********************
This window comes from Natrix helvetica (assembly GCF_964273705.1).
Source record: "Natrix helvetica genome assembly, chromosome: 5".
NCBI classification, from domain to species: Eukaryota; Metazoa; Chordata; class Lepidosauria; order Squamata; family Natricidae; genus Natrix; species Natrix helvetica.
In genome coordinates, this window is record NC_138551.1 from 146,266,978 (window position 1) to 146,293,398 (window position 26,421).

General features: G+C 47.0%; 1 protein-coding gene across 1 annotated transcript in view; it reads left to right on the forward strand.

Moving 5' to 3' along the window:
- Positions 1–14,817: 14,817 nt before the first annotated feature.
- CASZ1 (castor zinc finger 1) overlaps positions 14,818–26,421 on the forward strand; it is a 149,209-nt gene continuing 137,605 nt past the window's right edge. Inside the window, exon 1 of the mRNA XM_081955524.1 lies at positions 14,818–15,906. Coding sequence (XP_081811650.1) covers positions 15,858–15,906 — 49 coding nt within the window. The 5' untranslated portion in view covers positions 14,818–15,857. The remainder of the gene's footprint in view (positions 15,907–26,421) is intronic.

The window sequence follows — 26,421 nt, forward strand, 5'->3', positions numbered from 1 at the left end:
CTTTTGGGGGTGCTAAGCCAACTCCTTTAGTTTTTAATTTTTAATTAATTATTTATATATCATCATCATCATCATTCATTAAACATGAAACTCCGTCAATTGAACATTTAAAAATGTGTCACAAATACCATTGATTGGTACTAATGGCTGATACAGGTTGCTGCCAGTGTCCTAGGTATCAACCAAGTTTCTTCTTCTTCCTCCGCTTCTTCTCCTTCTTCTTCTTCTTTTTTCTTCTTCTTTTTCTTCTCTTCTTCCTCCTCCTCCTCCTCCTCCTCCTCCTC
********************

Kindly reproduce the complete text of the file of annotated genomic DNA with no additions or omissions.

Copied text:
This window comes from Natrix helvetica (assembly GCF_964273705.1).
Source record: "Natrix helvetica genome assembly, chromosome: 5".
NCBI classification, from domain to species: Eukaryota; Metazoa; Chordata; class Lepidosauria; order Squamata; family Natricidae; genus Natrix; species Natrix helvetica.
In genome coordinates, this window is record NC_138551.1 from 146,266,978 (window position 1) to 146,293,398 (window position 26,421).

General features: G+C 47.0%; 1 protein-coding gene across 1 annotated transcript in view; it reads left to right on the forward strand.

Moving 5' to 3' along the window:
- Positions 1–14,817: 14,817 nt before the first annotated feature.
- CASZ1 (castor zinc finger 1) overlaps positions 14,818–26,421 on the forward strand; it is a 149,209-nt gene continuing 137,605 nt past the window's right edge. Inside the window, exon 1 of the mRNA XM_081955524.1 lies at positions 14,818–15,906. Coding sequence (XP_081811650.1) covers positions 15,858–15,906 — 49 coding nt within the window. The 5' untranslated portion in view covers positions 14,818–15,857. The remainder of the gene's footprint in view (positions 15,907–26,421) is intronic.

The window sequence follows — 26,421 nt, forward strand, 5'->3', positions numbered from 1 at the left end:
CTTTTGGGGGTGCTAAGCCAACTCCTTTAGTTTTTAATTTTTAATTAATTATTTATATATCATCATCATCATCATTCATTAAACATGAAACTCCGTCAATTGAACATTTAAAAATGTGTCACAAATACCATTGATTGGTACTAATGGCTGATACAGGTTGCTGCCAGTGTCCTAGGTATCAACCAAGTTTCTTCTTCTTCCTCCGCTTCTTCTCCTTCTTCTTCTTCTTTTTTCTTCTTCTTTTTCTTCTCTTCTTCCTCCTCCTCCTCCTCCTCCTCCTCCTC